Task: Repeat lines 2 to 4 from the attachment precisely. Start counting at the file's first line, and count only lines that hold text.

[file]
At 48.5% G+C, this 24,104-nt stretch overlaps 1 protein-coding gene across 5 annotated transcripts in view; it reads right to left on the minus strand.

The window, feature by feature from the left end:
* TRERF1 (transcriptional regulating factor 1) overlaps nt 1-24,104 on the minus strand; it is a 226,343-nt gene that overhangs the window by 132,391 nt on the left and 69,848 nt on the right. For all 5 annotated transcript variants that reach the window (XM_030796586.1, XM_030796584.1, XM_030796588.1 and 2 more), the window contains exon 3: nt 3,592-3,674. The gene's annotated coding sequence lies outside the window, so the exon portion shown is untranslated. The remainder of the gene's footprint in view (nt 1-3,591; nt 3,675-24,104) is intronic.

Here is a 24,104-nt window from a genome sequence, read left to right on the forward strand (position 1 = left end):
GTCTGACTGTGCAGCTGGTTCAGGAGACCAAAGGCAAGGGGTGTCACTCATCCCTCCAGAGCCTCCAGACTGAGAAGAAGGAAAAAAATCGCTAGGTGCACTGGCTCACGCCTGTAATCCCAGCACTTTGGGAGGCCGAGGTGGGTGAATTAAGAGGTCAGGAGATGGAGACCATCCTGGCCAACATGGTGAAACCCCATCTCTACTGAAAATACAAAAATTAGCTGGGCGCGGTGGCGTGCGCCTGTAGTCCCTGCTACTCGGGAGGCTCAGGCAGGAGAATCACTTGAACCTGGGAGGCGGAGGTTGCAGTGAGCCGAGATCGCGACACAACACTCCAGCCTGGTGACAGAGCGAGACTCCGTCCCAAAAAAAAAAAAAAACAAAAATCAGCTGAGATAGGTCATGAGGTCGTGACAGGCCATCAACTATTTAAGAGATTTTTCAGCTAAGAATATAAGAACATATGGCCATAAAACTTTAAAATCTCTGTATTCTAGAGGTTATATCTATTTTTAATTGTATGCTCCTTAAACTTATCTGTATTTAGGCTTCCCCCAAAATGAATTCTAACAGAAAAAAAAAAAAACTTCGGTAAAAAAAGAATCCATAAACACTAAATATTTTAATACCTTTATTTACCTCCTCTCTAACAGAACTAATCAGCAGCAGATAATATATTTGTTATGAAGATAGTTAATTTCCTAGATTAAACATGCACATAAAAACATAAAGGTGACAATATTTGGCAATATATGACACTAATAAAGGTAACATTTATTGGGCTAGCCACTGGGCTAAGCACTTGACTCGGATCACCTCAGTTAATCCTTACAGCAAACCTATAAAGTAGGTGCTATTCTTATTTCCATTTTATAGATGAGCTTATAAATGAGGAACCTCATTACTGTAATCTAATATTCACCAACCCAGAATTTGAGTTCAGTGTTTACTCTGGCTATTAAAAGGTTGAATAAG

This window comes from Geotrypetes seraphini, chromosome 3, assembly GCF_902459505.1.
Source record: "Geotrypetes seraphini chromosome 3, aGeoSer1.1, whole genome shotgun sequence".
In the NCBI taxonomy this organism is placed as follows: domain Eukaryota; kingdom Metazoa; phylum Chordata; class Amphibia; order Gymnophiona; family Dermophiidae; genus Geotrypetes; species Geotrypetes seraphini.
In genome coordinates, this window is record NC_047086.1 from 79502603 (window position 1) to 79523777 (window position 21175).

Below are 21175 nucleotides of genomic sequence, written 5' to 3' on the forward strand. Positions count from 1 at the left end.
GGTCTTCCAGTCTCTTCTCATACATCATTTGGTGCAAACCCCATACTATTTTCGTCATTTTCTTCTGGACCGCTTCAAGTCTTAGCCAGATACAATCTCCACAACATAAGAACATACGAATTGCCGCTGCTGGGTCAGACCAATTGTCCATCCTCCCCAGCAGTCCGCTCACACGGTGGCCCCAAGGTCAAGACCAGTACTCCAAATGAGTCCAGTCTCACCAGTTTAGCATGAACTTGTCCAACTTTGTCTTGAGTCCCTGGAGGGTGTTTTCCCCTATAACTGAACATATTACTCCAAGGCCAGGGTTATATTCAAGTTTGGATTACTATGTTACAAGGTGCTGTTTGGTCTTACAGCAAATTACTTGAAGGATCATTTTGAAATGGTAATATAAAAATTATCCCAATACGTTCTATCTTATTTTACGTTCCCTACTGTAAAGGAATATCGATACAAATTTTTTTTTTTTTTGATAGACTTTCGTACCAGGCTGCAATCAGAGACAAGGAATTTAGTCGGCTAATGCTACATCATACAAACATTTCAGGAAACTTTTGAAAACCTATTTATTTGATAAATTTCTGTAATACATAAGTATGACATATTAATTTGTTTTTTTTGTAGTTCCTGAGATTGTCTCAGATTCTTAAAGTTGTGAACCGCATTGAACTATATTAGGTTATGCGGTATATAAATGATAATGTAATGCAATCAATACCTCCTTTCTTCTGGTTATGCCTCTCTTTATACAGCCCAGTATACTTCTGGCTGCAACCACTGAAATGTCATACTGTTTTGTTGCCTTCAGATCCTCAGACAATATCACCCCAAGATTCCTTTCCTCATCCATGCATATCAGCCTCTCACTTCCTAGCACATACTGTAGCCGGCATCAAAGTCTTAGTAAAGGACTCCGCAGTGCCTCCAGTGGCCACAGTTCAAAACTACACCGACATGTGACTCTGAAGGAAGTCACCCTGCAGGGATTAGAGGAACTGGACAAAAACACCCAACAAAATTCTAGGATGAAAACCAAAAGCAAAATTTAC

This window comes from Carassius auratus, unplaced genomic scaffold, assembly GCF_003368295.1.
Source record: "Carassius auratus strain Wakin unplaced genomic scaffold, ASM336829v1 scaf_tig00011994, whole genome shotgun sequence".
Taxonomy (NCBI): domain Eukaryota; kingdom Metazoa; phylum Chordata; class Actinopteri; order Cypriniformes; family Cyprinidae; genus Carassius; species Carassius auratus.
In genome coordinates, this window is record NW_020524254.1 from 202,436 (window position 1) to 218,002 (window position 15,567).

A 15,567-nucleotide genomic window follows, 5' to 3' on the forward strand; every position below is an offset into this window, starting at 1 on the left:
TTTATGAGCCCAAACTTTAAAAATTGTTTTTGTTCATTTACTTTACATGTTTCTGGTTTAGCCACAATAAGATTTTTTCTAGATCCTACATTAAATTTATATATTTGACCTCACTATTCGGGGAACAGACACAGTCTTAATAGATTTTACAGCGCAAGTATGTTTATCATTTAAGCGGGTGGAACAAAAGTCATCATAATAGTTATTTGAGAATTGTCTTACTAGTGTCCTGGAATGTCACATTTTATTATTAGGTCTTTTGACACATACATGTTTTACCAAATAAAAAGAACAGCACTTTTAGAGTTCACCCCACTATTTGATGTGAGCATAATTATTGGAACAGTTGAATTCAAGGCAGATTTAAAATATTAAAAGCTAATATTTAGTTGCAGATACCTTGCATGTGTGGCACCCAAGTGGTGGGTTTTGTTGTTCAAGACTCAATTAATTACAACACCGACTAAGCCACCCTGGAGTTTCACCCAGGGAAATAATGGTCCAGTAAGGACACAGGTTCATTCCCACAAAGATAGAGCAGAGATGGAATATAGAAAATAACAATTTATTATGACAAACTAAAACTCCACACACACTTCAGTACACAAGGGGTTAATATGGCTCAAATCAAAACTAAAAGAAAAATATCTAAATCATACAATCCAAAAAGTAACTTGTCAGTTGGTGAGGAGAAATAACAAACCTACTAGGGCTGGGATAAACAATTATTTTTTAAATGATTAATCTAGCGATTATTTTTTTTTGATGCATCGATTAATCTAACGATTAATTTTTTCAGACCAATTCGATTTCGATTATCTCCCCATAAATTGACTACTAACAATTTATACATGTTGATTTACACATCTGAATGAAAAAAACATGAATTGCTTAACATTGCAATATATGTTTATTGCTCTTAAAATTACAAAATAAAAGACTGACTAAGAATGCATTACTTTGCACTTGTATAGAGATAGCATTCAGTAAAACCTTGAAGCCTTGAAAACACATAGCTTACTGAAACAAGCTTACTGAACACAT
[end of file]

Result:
The window, feature by feature from the left end:
* TRERF1 (transcriptional regulating factor 1) overlaps nt 1-24,104 on the minus strand; it is a 226,343-nt gene that overhangs the window by 132,391 nt on the left and 69,848 nt on the right. For all 5 annotated transcript variants that reach the window (XM_030796586.1, XM_030796584.1, XM_030796588.1 and 2 more), the window contains exon 3: nt 3,592-3,674. The gene's annotated coding sequence lies outside the window, so the exon portion shown is untranslated. The remainder of the gene's footprint in view (nt 1-3,591; nt 3,675-24,104) is intronic.

Here is a 24,104-nt window from a genome sequence, read left to right on the forward strand (position 1 = left end):